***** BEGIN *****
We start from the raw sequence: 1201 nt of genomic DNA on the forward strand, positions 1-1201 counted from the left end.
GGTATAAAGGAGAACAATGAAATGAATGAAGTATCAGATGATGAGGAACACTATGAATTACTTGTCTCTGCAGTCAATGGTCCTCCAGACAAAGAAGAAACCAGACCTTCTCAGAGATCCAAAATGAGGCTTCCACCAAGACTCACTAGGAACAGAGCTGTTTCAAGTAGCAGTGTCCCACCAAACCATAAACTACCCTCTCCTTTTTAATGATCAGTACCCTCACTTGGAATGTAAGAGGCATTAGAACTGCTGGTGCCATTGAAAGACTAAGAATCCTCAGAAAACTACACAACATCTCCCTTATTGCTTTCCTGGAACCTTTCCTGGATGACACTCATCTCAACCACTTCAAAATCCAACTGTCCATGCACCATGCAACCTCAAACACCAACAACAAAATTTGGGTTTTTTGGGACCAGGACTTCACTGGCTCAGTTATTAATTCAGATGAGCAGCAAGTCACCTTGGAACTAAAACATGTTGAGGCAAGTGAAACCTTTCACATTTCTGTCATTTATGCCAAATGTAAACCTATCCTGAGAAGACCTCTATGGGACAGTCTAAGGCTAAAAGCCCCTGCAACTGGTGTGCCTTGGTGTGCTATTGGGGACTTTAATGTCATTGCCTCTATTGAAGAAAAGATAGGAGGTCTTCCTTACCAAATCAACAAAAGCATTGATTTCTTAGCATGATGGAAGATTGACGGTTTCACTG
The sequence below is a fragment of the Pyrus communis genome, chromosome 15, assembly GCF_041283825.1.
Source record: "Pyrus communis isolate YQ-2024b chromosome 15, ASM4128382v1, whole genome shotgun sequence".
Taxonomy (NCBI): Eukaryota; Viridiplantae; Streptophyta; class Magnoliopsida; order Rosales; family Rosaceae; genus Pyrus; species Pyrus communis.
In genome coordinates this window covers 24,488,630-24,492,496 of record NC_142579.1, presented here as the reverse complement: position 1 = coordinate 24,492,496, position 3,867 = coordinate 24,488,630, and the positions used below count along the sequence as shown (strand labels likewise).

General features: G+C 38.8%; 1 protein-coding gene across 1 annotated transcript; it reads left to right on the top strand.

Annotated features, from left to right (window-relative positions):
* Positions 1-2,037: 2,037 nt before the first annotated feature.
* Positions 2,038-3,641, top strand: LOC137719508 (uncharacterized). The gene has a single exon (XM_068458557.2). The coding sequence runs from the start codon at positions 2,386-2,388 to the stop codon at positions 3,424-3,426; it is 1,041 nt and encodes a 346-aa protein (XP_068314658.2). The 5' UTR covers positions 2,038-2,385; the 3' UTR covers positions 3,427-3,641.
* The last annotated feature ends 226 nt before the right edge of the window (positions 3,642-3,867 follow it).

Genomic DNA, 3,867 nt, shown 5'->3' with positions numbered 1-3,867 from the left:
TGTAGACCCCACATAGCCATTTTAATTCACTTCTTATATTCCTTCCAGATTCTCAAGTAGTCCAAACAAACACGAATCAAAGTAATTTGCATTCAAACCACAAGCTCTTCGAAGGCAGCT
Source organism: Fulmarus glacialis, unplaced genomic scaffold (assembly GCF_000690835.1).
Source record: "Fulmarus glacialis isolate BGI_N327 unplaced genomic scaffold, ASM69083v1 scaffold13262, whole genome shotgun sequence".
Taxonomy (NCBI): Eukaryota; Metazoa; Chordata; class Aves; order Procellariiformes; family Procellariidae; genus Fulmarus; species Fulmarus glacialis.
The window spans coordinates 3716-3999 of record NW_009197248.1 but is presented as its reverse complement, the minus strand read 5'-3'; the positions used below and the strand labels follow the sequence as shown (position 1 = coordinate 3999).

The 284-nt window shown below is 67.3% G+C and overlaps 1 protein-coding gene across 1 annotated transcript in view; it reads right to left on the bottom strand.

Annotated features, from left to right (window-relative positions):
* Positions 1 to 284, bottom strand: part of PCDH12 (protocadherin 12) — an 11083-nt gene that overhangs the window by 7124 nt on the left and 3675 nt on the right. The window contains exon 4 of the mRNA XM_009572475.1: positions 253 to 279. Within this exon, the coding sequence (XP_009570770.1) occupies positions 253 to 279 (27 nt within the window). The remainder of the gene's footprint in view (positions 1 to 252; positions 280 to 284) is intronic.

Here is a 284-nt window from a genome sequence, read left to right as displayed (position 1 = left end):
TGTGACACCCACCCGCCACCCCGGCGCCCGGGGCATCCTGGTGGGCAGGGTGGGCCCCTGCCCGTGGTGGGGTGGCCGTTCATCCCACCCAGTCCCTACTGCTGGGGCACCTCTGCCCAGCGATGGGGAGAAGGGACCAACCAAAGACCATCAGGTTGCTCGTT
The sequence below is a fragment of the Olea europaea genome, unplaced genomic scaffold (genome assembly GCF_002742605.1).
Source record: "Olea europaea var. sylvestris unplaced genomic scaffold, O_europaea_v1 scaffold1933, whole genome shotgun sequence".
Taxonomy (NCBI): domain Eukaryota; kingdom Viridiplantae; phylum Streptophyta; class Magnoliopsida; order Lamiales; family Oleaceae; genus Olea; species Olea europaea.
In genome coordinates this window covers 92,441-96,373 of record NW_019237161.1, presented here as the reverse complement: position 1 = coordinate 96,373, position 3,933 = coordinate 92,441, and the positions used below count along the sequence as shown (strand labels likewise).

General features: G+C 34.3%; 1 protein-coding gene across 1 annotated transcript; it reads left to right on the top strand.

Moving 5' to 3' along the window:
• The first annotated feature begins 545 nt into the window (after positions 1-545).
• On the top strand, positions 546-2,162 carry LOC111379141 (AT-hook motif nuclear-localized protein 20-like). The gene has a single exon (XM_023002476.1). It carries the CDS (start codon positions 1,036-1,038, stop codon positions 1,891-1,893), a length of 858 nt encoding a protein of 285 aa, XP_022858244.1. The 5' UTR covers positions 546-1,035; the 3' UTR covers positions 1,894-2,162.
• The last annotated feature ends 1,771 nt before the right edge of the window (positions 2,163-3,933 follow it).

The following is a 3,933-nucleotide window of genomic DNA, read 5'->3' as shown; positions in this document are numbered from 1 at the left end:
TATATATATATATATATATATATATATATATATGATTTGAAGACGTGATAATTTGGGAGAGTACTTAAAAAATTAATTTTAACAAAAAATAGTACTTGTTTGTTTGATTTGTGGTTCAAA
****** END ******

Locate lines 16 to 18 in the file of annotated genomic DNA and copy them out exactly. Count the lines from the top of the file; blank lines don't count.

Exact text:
Taxonomy (NCBI): Eukaryota; Metazoa; Chordata; class Aves; order Procellariiformes; family Procellariidae; genus Fulmarus; species Fulmarus glacialis.
The window spans coordinates 3716-3999 of record NW_009197248.1 but is presented as its reverse complement, the minus strand read 5'-3'; the positions used below and the strand labels follow the sequence as shown (position 1 = coordinate 3999).

The 284-nt window shown below is 67.3% G+C and overlaps 1 protein-coding gene across 1 annotated transcript in view; it reads right to left on the bottom strand.